The divorce rate for first marriages has hovered around 50 percent for some time now. A significant percentage of people who get divorced will eventually decide to remarry. Finding love again and deciding to remarry is often a difficult emotional journey. There are also some practical considerations you need to think about before entering into marriage for a second time. A Murfreesboro divorce attorney at Bennett, Michael & Hornsby discusses things to consider when remarrying after divorce.
Custody and Parenting Time for Children
Anytime there are children from a previous relationship it means you will create a blended family when you marry. That can be an emotional minefield for everyone involved. It also requires you to consider existing custody orders and parenting time arrangements. If you have primary custody of your children, how do they get along with your future spouse? If your spouse has primary custody, are you ready to be a full-time parent to his/her children? Do either of you own a home large enough to accommodate all the children? Was custody of the children a contentious issue in a previous divorce? If so, do you (or your future spouse) anticipate future litigation?
Debts and Assets
Remarriage typically means that one or both parties will be bringing existing debts and assets into the marriage. Although it can be difficult to have an open and honest conversation that covers the details of your debt and asset situation, it is critical that you do so to prevent future conflicts. If either (or both) of you have significant assets, own a business, or there is a noticeable disparity in assets/debts, you may wish to consider entering into a premarital agreement. This is often the best way to prevent costly litigation in the event of death or divorce.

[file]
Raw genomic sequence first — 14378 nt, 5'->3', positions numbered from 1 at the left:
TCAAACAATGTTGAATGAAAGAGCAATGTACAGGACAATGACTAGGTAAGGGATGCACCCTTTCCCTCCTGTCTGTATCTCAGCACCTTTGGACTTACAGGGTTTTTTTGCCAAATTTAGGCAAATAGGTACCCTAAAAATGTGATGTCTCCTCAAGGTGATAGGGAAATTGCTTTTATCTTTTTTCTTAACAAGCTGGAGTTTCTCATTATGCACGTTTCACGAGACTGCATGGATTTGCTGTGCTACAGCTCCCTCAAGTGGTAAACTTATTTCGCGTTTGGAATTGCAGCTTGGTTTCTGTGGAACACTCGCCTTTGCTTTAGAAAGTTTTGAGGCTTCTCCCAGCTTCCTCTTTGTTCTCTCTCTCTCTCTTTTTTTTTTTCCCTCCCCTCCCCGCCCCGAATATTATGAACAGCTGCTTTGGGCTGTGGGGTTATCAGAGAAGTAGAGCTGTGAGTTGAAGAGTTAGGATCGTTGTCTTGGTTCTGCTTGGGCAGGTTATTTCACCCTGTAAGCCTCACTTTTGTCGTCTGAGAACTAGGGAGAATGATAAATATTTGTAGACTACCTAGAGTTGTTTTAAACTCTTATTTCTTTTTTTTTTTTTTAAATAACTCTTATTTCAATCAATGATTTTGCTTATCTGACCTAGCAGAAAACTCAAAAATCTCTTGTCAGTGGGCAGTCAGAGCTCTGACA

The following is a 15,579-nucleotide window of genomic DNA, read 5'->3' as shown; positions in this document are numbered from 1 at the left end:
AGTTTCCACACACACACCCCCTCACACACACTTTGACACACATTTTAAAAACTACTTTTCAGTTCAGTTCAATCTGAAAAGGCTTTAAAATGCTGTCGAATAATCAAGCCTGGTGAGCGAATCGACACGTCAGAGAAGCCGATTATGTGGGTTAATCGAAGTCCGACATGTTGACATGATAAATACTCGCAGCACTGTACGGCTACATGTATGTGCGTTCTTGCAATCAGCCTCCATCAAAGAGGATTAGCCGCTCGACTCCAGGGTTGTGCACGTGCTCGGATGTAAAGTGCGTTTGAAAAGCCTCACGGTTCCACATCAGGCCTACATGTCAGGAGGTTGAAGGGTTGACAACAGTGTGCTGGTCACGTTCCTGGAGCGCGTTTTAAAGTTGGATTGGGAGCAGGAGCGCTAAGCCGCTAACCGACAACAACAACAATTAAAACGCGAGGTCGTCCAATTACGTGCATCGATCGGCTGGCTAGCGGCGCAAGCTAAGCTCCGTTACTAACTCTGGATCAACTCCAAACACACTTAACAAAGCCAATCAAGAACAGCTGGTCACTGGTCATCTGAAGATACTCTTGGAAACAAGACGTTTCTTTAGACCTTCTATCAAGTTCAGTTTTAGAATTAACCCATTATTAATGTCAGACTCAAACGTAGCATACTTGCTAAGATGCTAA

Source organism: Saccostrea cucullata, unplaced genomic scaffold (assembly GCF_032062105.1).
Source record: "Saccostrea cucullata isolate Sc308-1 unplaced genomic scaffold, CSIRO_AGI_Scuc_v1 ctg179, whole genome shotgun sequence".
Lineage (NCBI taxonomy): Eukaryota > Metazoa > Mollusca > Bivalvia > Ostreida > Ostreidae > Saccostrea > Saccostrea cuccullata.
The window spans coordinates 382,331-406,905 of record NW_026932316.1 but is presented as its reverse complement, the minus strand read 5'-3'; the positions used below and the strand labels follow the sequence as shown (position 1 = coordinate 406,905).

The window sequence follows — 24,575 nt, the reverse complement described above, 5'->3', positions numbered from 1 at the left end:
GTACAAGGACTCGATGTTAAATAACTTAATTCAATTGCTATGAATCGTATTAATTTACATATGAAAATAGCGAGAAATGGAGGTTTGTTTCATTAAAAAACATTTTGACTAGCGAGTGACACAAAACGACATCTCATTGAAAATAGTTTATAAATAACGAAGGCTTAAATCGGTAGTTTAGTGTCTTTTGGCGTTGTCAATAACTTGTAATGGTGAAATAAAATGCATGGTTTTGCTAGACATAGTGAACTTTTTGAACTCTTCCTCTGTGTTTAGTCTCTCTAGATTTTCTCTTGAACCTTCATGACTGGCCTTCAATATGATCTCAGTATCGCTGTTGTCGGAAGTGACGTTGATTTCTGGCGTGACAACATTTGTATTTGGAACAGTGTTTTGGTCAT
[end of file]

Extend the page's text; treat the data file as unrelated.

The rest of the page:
Existing Support Obligations
When either party to a remarriage brings with them an existing child and/or spousal support obligation it needs to be discussed prior to the marriage. Those support obligations will directly impact your financial picture as a new family. In addition, remarriage may change existing support obligations. Spousal support, for example, may end once the recipient gets remarried. Child support payments may also be subject to modification if a remarriage results in a substantial change in circumstances.
Estate planning can be complicated enough during a first marriage. Once you create a blended family, estate planning becomes even more complex. For example, you may want to protect children from your previous marriage while also ensuring that your current spouse is protected if something happens to you. You will definitely need to review and revise your existing estate plan after your marriage. Life insurance policies, in particular, need to be updated if you already have a policy in place. Hopefully, you remembered to remove your former spouse as the beneficiary after your divorce – unless the terms of your divorce require you to keep him/her as the beneficiary. If that is the case, you may need to add an additional life insurance policy once you remarry if you want to protect your new spouse.
Pensions and Retirement Accounts
If you have an existing pension or retirement account, how do you want to handle the assets held in that account after your remarriage? The answer to that may depend, to some extent, on whether your former spouse is entitled to any of those assets as part of terms of your divorce. You also need to decide if you want to keep your retirement accounts separate going forward or co-mingle those assets.
Contact a Murfreesboro Divorce Attorney
If you have additional questions or concerns regarding remarriage after divorce, it is in your best interest to consult with an experienced Murfreesboro divorce attorney to ensure that you protect yourself and your assets. Contact the team at Bennett, Michael & Hornsby as soon as possible by calling 615-898-1560 to schedule your free appointment.